Renewable natural gas presents largely the same environmental risks as common fossil fuel-based natural gas. It releases carbon monoxide, sulfur dioxide, nitrogen oxide, hydrogen sulfide, and particulate matter into the local atmosphere when burned, as well as methane which is a long-living greenhouse gas.

Can Renewable Natural Gas Be Viable?

One of the key benefits of renewable natural gas is that it can be produced, distributed, and consumed with existing grid infrastructure and appliances. This makes it a promising alternative heat and energy source that does not require initial capital investment from consumers.

Due to the relatively simple physics of gas transportation, existing infrastructure can move gas over long distances with minimal loss of energy. Remote locations rich in low-cost biomass, such as Scandinavia, can be readily linked with industrial and residential needs throughout Europe.

There is also an abundant source of feedstock material available. Sewage, food waste, and organic waste from numerous industrial processes such as brewing can all be gasified to retrieve residual energy and use it in place of fossil fuels.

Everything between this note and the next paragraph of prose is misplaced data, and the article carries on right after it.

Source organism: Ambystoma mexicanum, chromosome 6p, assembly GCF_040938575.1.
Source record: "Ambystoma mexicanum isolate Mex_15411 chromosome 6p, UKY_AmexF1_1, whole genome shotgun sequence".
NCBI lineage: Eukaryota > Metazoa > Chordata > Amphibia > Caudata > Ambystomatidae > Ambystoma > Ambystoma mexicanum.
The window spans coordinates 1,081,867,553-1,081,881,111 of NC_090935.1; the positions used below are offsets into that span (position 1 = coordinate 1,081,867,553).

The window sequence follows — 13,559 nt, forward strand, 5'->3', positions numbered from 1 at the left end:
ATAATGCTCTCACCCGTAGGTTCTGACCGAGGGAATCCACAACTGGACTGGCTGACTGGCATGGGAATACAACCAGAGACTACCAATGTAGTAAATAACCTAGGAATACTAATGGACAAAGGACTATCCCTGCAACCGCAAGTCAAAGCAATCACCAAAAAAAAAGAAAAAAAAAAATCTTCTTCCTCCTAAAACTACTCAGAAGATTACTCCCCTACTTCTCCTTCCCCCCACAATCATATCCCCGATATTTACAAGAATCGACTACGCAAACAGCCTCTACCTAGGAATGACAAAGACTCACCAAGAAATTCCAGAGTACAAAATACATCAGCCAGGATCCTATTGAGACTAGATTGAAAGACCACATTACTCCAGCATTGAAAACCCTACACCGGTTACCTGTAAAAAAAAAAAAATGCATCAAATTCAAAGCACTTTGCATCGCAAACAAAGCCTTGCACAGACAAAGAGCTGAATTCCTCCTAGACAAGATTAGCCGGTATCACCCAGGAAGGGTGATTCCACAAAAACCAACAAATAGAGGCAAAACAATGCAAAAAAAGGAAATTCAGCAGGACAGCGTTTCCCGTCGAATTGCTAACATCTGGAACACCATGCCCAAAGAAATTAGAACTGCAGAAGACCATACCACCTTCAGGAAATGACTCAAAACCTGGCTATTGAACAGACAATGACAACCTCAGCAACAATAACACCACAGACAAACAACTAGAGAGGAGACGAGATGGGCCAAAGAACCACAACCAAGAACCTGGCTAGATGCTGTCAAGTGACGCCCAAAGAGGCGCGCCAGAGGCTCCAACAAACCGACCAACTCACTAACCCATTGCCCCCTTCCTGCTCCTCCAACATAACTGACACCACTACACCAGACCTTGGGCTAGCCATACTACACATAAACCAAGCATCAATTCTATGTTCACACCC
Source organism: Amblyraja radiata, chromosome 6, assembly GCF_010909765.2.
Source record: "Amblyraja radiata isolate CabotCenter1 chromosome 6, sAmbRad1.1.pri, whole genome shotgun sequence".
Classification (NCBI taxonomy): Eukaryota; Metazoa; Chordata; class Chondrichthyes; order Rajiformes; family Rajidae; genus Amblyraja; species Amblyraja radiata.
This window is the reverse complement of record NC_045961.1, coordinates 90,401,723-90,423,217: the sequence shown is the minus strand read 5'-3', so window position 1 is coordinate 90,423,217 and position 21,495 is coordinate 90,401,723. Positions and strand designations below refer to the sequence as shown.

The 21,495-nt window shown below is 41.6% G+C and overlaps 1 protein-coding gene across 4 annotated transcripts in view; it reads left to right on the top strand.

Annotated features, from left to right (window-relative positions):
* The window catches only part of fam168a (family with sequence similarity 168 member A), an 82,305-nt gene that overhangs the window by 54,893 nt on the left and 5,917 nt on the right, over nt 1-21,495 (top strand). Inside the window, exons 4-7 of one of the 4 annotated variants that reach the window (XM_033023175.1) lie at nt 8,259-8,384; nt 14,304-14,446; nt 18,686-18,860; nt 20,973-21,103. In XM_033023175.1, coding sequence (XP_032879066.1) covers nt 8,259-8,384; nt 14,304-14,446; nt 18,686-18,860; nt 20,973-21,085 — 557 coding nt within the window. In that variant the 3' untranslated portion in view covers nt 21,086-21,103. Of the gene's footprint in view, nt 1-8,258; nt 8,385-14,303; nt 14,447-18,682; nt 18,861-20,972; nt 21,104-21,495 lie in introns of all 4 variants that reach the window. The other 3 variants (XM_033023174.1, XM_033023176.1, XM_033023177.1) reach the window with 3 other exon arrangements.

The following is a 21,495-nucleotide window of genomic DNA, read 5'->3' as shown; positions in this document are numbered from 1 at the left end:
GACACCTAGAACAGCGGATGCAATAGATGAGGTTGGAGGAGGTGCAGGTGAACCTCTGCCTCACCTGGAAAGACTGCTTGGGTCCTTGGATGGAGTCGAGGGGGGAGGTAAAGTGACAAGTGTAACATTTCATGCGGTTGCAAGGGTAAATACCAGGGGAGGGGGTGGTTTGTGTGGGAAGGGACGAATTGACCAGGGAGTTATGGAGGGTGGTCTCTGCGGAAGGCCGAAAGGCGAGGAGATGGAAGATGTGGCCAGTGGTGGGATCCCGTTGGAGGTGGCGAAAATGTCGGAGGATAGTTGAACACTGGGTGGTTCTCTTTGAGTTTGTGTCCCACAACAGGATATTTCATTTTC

In one study, it was found that biosolids in US wastewater alone could provide feedstock for enough biogas to meet 12% of America’s national demand for electricity.

In the UK, the National Grid has stated that a minimum of 15% of the country’s current gas consumption could be replaced with renewable natural gas from readily available sources.

Renewable Natural Gas Projects

The UK has approximately 90 sites for biomethane injection in anaerobic digestion-based renewable natural gas processing. Meanwhile, UK energy company Ecotricity has announced its intention to provide renewable natural gas to UK customers.

FortisBC, a gas provider in Canada, also utilizes renewable natural gas in its existing gas distribution system.

References and Further Reading

Åhman, M. (2010). Biomethane in the transport sector—An appraisal of the forgotten option. Energy Policy. doi.org/10.1016/j.enpol.2009.09.007